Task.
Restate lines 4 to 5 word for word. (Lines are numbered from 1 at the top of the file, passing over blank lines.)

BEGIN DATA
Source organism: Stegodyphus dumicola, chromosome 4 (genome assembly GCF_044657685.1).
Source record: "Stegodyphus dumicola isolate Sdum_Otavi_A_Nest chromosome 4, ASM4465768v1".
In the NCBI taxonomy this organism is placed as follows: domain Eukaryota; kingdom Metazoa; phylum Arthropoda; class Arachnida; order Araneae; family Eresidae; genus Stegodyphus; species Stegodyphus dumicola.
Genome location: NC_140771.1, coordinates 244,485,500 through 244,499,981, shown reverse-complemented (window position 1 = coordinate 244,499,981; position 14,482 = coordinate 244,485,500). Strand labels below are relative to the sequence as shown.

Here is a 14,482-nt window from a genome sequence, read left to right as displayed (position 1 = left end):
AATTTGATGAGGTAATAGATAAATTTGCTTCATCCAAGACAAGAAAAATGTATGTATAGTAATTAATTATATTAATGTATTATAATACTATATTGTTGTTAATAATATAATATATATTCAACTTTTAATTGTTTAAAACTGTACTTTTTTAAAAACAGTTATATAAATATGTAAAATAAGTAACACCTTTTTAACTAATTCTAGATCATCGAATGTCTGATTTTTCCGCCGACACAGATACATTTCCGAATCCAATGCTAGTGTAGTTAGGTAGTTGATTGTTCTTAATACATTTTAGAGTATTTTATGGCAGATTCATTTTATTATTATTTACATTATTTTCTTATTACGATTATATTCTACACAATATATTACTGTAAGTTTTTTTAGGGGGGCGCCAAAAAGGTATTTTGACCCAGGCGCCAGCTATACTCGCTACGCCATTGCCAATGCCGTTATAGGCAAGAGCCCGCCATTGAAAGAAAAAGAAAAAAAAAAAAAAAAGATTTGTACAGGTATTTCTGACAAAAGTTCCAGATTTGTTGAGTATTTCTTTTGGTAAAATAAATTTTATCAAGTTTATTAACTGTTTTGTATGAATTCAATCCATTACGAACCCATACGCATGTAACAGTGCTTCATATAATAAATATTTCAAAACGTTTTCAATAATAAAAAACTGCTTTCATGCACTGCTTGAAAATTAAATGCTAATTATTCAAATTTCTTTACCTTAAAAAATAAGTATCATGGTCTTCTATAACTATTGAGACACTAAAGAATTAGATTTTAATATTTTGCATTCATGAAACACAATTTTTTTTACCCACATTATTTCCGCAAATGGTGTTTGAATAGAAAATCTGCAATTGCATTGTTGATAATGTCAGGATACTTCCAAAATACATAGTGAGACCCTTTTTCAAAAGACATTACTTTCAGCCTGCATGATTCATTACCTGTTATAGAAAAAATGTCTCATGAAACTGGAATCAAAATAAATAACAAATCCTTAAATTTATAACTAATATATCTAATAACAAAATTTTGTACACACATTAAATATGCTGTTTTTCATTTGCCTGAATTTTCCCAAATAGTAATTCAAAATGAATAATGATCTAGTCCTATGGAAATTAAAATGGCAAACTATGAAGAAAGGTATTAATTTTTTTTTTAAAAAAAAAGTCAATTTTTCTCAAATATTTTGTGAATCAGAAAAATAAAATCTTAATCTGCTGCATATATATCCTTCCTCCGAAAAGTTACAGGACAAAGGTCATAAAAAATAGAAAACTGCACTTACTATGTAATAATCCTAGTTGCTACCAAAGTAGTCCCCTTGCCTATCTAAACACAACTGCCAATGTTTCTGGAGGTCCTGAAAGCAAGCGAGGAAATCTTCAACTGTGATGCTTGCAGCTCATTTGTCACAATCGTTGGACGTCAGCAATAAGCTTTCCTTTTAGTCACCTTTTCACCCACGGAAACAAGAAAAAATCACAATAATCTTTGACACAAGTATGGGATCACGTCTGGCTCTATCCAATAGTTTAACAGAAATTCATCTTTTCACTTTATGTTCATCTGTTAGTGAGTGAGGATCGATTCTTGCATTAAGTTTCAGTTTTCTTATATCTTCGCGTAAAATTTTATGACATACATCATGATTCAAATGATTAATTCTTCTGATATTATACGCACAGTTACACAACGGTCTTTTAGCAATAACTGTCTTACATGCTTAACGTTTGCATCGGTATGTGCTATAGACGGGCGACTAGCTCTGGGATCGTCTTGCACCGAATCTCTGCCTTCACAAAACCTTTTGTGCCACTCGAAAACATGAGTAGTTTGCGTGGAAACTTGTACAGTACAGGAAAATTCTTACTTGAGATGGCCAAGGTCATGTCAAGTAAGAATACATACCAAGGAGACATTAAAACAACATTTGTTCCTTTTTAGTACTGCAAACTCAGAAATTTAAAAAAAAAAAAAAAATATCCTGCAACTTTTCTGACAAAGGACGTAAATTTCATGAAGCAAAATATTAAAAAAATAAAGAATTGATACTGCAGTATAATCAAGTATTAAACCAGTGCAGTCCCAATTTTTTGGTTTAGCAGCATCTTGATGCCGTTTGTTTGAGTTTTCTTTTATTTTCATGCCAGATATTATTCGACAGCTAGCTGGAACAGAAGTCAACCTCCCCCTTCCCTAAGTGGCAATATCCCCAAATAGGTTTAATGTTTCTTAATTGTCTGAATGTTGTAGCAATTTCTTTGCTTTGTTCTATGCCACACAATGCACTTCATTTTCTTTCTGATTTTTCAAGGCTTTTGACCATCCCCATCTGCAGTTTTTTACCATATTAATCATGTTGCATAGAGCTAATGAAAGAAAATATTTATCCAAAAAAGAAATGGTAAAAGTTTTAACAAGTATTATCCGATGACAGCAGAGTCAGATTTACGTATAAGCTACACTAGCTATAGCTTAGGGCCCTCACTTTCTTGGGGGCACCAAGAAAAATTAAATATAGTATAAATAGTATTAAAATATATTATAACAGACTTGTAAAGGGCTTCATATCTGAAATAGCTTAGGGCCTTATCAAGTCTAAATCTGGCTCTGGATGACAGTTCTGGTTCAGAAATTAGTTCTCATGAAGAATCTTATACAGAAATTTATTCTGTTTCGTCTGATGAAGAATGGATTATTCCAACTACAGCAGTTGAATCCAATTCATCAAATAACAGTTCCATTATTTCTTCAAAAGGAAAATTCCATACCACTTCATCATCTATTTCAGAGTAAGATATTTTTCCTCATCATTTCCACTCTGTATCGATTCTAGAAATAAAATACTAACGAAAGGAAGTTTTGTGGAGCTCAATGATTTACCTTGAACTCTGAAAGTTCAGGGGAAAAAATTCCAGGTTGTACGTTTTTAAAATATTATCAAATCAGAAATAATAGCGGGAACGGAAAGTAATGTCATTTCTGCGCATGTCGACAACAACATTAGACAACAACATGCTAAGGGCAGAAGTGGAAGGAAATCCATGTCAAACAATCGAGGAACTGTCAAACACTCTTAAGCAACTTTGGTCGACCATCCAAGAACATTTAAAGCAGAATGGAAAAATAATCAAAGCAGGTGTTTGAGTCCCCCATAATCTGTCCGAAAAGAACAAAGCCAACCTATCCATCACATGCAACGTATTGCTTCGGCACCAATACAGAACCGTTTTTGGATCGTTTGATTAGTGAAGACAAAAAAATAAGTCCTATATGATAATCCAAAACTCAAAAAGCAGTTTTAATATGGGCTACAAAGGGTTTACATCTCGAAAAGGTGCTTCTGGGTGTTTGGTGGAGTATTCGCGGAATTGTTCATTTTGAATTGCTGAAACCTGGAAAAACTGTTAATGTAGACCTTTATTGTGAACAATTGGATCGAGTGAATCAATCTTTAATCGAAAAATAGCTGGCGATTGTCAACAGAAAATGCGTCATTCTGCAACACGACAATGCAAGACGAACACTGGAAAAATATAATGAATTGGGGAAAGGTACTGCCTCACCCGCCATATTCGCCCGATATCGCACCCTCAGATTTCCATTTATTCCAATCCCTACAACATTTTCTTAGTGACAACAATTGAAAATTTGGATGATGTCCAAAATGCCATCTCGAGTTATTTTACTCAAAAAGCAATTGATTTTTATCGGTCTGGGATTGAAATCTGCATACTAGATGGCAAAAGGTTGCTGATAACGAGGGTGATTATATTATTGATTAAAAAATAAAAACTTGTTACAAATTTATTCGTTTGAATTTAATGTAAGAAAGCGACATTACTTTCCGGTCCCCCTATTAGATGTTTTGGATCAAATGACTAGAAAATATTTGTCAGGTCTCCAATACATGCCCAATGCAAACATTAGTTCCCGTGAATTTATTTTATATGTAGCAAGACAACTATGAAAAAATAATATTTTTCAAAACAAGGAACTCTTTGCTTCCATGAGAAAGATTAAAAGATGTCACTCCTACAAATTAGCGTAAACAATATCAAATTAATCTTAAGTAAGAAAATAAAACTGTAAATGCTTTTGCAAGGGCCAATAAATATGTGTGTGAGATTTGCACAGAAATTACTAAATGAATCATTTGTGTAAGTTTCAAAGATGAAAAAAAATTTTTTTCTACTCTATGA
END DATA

Genome location: NC_140771.1, coordinates 244,485,500 through 244,499,981, shown reverse-complemented (window position 1 = coordinate 244,499,981; position 14,482 = coordinate 244,485,500). Strand labels below are relative to the sequence as shown.

Here is a 14,482-nt window from a genome sequence, read left to right as displayed (position 1 = left end):